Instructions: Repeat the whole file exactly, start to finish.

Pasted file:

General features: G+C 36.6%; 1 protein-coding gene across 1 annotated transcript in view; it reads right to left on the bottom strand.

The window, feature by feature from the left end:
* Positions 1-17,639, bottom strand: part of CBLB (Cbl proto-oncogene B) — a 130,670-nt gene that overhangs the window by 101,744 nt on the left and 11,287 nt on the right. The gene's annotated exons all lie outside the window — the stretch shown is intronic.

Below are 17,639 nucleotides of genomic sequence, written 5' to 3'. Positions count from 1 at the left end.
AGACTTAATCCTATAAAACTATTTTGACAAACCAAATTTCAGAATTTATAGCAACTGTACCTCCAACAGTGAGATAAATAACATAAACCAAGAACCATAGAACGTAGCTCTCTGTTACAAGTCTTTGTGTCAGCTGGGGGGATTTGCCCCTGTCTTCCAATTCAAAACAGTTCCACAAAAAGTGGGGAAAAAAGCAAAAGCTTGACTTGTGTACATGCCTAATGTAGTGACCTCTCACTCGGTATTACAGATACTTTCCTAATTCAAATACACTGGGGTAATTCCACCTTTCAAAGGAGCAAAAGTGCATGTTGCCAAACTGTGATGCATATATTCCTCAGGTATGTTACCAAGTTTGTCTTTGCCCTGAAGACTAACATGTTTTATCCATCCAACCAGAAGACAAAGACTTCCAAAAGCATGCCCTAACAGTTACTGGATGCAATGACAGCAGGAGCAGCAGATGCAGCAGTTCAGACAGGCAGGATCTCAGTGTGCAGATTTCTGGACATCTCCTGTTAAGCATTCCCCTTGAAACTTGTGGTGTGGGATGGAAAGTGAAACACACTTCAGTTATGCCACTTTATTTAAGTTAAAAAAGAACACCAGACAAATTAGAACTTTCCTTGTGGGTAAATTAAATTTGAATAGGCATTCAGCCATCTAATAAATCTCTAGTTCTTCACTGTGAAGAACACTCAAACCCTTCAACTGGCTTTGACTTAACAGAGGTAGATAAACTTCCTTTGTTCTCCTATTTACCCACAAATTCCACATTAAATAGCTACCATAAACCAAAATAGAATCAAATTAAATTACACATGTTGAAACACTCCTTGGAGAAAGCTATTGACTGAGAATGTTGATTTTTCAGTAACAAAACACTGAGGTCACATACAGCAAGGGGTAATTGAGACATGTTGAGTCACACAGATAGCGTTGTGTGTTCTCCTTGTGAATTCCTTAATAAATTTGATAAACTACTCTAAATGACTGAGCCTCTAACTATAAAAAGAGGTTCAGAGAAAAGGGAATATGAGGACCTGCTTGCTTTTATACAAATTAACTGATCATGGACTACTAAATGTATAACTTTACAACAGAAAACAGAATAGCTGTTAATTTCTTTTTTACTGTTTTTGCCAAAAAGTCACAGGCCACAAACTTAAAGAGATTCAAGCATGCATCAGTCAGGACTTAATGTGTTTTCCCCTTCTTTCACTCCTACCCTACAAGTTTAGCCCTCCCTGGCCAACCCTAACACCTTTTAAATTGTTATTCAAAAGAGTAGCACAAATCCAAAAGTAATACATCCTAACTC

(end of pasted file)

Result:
General features: G+C 36.6%; 1 protein-coding gene across 1 annotated transcript in view; it reads right to left on the bottom strand.

The window, feature by feature from the left end:
* Positions 1-17,639, bottom strand: part of CBLB (Cbl proto-oncogene B) — a 130,670-nt gene that overhangs the window by 101,744 nt on the left and 11,287 nt on the right. The gene's annotated exons all lie outside the window — the stretch shown is intronic.

Below are 17,639 nucleotides of genomic sequence, written 5' to 3'. Positions count from 1 at the left end.
AGACTTAATCCTATAAAACTATTTTGACAAACCAAATTTCAGAATTTATAGCAACTGTACCTCCAACAGTGAGATAAATAACATAAACCAAGAACCATAGAACGTAGCTCTCTGTTACAAGTCTTTGTGTCAGCTGGGGGGATTTGCCCCTGTCTTCCAATTCAAAACAGTTCCACAAAAAGTGGGGAAAAAAGCAAAAGCTTGACTTGTGTACATGCCTAATGTAGTGACCTCTCACTCGGTATTACAGATACTTTCCTAATTCAAATACACTGGGGTAATTCCACCTTTCAAAGGAGCAAAAGTGCATGTTGCCAAACTGTGATGCATATATTCCTCAGGTATGTTACCAAGTTTGTCTTTGCCCTGAAGACTAACATGTTTTATCCATCCAACCAGAAGACAAAGACTTCCAAAAGCATGCCCTAACAGTTACTGGATGCAATGACAGCAGGAGCAGCAGATGCAGCAGTTCAGACAGGCAGGATCTCAGTGTGCAGATTTCTGGACATCTCCTGTTAAGCATTCCCCTTGAAACTTGTGGTGTGGGATGGAAAGTGAAACACACTTCAGTTATGCCACTTTATTTAAGTTAAAAAAGAACACCAGACAAATTAGAACTTTCCTTGTGGGTAAATTAAATTTGAATAGGCATTCAGCCATCTAATAAATCTCTAGTTCTTCACTGTGAAGAACACTCAAACCCTTCAACTGGCTTTGACTTAACAGAGGTAGATAAACTTCCTTTGTTCTCCTATTTACCCACAAATTCCACATTAAATAGCTACCATAAACCAAAATAGAATCAAATTAAATTACACATGTTGAAACACTCCTTGGAGAAAGCTATTGACTGAGAATGTTGATTTTTCAGTAACAAAACACTGAGGTCACATACAGCAAGGGGTAATTGAGACATGTTGAGTCACACAGATAGCGTTGTGTGTTCTCCTTGTGAATTCCTTAATAAATTTGATAAACTACTCTAAATGACTGAGCCTCTAACTATAAAAAGAGGTTCAGAGAAAAGGGAATATGAGGACCTGCTTGCTTTTATACAAATTAACTGATCATGGACTACTAAATGTATAACTTTACAACAGAAAACAGAATAGCTGTTAATTTCTTTTTTACTGTTTTTGCCAAAAAGTCACAGGCCACAAACTTAAAGAGATTCAAGCATGCATCAGTCAGGACTTAATGTGTTTTCCCCTTCTTTCACTCCTACCCTACAAGTTTAGCCCTCCCTGGCCAACCCTAACACCTTTTAAATTGTTATTCAAAAGAGTAGCACAAATCCAAAAGTAATACATCCTAACTC